The majority relies on Herman v. Powell, 139 Mont. 583, 367 P.2d 553 (1961), as a guide to calculating the parole eligibility of prisoners serving consecutive sentences. Herman, however, represents a factually distinct situation from that of Kelly. Petitioner Herman, while serving the first month of a five year sentence, tried unsuccessfully to escape from Montana State Prison. He received a one year sentence for his efforts, this second sentence to be served consecutively to his original sentence. Herman was subsequently conditionally paroled on the original sentence; five months later, after serving the minimum portion on his escape sentence,1 he was paroled on this escape sentence and allowed to serve the remainder of his sentences outside prison. Thus, the Herman rule for calculating parole eligibility of prisoners serving consecutive sentences holds that prisoners become parole-eligible (1) with respect to their original sentences, after serving the statutory minimum on their original sentences, and (2) with respect to their second sentences, after serving the statutory minimum on that second sentence in addition to the minimum time required on the original sentence. See Herman, 367 P.2d at 555; see also Taylor v. Risley, 210 Mont. 356, 684 P.2d 1118, 1119 (1984) (affirming Herman calculation rule).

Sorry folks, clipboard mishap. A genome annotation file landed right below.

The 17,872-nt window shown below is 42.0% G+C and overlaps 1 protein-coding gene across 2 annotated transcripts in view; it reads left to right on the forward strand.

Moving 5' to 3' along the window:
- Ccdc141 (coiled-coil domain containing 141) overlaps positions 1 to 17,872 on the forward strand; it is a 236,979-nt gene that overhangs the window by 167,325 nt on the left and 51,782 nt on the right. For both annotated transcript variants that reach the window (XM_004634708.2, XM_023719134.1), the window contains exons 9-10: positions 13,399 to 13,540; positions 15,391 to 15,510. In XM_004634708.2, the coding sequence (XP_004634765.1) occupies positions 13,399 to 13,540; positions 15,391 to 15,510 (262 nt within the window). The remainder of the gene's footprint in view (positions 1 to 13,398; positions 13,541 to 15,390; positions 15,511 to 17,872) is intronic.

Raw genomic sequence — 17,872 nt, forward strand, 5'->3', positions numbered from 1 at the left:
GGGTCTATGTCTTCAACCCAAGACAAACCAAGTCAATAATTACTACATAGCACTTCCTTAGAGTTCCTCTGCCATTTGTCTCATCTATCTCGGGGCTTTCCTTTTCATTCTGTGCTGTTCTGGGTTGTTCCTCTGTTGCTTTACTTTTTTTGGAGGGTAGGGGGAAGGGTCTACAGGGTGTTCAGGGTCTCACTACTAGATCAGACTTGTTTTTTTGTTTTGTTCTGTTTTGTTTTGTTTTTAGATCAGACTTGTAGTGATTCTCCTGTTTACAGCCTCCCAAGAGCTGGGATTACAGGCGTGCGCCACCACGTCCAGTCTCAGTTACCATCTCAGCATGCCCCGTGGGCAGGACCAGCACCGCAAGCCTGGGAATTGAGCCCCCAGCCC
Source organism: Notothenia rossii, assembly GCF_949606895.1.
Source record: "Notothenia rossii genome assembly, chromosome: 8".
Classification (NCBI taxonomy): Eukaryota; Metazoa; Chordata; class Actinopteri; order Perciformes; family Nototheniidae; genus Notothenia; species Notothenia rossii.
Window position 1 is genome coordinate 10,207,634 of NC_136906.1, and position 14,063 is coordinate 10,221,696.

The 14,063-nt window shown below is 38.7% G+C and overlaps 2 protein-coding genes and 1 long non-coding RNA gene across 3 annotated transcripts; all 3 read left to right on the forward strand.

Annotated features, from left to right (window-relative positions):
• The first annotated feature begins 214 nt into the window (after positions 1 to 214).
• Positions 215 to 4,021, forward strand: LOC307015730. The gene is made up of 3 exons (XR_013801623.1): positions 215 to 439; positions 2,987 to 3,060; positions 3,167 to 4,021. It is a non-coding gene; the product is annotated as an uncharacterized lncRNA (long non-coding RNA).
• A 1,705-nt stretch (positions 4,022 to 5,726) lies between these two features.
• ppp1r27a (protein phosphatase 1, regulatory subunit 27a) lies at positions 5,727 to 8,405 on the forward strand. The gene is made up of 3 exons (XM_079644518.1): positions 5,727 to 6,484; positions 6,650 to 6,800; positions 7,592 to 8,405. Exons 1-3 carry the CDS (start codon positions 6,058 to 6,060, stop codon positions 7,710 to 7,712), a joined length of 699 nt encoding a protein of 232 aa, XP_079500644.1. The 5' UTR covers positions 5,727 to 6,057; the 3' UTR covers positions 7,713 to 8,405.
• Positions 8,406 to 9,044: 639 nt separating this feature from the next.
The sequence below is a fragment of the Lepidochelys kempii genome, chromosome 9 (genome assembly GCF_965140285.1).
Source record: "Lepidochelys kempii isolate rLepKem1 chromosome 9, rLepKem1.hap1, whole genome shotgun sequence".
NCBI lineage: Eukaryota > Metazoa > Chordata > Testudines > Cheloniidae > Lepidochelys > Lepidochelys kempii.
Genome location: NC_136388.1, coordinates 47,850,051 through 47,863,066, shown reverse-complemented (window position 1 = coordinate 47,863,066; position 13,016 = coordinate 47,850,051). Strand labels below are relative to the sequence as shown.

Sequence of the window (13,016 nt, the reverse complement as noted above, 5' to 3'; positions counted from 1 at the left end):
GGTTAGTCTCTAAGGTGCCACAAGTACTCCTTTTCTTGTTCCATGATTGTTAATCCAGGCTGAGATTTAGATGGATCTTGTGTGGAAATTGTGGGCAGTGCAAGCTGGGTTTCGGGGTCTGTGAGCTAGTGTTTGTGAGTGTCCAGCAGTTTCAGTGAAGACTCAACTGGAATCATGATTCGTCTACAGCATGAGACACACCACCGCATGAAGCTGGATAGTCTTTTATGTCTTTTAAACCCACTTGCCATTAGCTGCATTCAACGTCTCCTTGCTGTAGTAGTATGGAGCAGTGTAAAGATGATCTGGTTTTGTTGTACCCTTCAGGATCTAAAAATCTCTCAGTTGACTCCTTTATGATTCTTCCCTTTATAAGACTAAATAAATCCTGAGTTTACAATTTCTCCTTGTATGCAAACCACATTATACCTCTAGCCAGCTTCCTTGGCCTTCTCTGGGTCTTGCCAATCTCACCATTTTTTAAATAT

The Herman rule, however, is factually limited to circumstances in which the prisoner receives an additional sentence prior to appearing before the Board for an initial parole hearing. Since Herman escaped before his initial parole hearing, his parole eligibility on his second sentence was thus governed by the precursor to subsection 2 of MAR Sec. 20.25.304 which does not require that prisoners "complete" their original sentences before receiving consideration for parole on their second sentences.2 Kelly, in contrast, escaped from prison after receiving his parole hearing and his eligibility for parole on his second sentence thus falls under the spell of subsection 3 of MAR Sec. 20.25.304. Thus, Herman provides no support for the majority's method of parole calculation.
The appropriate method of calculating Kelly's parole eligibility requires a sensitivity to the interplay between MAR Sec. 20.25.304(3) and the related merger provision of Mont.Code Ann. ("MCA") Sec. 46-18-401. Kelly may begin accruing prison time on his second sentence which is applicable toward MCA Sec. 46-23-201's minimum time requirement for parole eligibility once he has either (1) served his full term on the original sentence, or (2) been granted parole with respect to the original sentence, whichever occurs sooner. See MCA Sec. 46-18-401(5). The merger of sentences provision in MCA Sec. 46-18-401(5) comes into play when (if ever) Kelly is actually granted parole on his original sentence.